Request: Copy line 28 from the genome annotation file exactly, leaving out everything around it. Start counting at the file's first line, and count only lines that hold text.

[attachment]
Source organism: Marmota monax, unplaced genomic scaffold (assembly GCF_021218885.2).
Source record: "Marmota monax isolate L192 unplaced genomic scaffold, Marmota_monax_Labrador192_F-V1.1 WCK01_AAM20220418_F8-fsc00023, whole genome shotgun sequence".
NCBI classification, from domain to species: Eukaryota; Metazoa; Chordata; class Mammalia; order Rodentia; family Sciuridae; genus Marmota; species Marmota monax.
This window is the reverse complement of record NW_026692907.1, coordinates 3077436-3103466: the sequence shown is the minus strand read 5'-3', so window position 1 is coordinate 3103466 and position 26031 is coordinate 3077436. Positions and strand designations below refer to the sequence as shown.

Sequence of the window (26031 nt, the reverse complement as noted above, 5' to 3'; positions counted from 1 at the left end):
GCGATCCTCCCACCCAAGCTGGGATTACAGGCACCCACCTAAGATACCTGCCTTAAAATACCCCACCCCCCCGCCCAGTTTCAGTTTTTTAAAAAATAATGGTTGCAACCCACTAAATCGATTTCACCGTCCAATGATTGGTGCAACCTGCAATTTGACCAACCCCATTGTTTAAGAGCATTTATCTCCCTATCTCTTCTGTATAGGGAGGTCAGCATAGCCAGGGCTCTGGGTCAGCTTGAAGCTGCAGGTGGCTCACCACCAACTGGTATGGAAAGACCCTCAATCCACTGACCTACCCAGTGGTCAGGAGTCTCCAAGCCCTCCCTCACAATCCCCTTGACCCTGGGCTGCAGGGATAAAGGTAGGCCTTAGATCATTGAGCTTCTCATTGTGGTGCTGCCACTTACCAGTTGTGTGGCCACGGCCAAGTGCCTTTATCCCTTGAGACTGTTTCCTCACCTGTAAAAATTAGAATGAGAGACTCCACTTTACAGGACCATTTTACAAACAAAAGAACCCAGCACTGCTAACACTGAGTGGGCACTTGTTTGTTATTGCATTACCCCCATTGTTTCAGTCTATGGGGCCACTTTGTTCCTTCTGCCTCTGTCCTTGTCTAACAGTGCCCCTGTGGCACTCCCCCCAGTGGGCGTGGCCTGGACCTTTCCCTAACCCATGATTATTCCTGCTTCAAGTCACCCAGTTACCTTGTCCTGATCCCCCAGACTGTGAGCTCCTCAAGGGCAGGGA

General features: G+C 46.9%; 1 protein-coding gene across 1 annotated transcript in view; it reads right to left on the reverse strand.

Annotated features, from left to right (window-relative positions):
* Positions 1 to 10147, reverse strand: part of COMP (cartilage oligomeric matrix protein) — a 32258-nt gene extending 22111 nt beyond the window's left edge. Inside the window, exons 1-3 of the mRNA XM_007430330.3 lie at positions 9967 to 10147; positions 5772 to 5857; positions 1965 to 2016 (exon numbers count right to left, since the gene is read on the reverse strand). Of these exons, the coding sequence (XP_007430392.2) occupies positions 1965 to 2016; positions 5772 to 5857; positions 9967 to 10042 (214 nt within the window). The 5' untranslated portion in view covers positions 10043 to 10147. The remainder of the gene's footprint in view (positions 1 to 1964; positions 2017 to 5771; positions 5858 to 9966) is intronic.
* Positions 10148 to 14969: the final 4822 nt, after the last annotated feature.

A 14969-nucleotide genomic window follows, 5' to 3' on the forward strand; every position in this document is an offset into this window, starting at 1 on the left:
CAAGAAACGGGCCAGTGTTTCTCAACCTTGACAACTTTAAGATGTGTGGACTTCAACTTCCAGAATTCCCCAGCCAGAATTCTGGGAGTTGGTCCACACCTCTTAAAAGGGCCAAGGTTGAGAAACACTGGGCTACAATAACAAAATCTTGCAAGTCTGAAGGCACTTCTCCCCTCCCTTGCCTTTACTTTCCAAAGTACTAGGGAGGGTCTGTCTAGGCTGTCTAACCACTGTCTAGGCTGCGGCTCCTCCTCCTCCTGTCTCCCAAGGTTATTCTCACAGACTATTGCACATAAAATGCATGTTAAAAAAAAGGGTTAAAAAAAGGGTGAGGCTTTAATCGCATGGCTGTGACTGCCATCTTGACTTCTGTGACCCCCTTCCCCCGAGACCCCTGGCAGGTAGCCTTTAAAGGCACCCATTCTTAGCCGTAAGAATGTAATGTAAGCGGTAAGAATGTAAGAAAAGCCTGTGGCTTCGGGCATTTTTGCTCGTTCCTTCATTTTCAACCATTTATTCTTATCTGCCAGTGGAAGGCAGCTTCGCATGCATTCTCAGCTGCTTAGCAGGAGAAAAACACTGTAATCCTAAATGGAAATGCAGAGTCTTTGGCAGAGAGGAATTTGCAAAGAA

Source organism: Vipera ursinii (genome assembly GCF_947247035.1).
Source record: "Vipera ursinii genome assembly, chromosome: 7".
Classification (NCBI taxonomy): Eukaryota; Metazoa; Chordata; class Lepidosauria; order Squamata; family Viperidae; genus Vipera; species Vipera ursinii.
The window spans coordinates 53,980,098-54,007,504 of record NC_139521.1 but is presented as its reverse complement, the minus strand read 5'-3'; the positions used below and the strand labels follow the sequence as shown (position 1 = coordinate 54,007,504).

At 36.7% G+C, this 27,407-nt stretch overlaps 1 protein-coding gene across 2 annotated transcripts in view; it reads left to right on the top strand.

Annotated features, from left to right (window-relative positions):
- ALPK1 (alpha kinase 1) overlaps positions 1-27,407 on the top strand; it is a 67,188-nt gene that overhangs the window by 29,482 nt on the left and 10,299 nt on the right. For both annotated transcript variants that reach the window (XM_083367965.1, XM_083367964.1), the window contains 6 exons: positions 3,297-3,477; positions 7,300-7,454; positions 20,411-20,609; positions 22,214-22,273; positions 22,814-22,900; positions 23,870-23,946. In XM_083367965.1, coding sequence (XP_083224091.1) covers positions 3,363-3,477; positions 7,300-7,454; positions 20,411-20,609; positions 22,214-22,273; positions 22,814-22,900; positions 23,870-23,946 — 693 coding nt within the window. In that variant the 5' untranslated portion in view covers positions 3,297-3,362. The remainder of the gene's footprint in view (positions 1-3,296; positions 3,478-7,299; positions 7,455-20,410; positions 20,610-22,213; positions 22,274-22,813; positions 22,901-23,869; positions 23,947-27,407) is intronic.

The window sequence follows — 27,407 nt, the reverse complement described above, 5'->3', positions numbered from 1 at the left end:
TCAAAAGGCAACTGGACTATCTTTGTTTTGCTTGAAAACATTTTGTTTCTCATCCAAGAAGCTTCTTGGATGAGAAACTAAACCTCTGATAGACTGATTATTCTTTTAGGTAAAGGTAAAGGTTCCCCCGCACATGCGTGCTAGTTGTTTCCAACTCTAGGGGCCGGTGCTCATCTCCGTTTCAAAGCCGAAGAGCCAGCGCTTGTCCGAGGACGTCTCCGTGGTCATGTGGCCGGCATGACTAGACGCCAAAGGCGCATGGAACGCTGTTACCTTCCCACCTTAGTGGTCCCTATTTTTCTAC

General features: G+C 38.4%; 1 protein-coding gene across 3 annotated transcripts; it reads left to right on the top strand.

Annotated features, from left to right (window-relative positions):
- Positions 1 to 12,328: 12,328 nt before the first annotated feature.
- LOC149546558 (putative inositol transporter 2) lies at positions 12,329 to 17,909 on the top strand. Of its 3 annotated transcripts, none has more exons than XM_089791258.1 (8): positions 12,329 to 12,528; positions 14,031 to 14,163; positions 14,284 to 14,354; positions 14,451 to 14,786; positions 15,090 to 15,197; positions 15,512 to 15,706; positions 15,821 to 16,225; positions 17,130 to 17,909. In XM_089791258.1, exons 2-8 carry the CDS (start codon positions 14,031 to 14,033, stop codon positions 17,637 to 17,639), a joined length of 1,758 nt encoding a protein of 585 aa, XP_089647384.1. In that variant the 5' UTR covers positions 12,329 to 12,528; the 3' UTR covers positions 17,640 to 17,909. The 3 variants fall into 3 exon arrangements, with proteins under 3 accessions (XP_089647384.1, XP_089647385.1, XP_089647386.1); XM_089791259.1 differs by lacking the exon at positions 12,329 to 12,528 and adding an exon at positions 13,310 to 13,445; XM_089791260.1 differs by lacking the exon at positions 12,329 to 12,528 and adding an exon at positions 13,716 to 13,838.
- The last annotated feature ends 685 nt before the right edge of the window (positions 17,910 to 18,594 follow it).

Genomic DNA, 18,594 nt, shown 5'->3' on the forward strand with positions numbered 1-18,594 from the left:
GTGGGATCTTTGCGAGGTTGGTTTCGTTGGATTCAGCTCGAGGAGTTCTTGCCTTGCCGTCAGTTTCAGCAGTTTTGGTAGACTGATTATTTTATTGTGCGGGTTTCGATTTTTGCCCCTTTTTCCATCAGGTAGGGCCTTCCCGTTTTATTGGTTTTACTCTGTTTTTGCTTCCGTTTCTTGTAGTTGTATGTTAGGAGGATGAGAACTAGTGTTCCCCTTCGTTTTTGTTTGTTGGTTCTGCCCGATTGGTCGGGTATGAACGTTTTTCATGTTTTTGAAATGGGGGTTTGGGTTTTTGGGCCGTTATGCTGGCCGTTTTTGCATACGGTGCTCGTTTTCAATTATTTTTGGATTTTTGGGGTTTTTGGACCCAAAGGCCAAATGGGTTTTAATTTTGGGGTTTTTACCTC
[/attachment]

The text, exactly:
GTGGGATCTTTGCGAGGTTGGTTTCGTTGGATTCAGCTCGAGGAGTTCTTGCCTTGCCGTCAGTTTCAGCAGTTTTGGTAGACTGATTATTTTATTGTGCGGGTTTCGATTTTTGCCCCTTTTTCCATCAGGTAGGGCCTTCCCGTTTTATTGGTTTTACTCTGTTTTTGCTTCCGTTTCTTGTAGTTGTATGTTAGGAGGATGAGAACTAGTGTTCCCCTTCGTTTTTGTTTGTTGGTTCTGCCCGATTGGTCGGGTATGAACGTTTTTCATGTTTTTGAAATGGGGGTTTGGGTTTTTGGGCCGTTATGCTGGCCGTTTTTGCATACGGTGCTCGTTTTCAATTATTTTTGGATTTTTGGGGTTTTTGGACCCAAAGGCCAAATGGGTTTTAATTTTGGGGTTTTTACCTC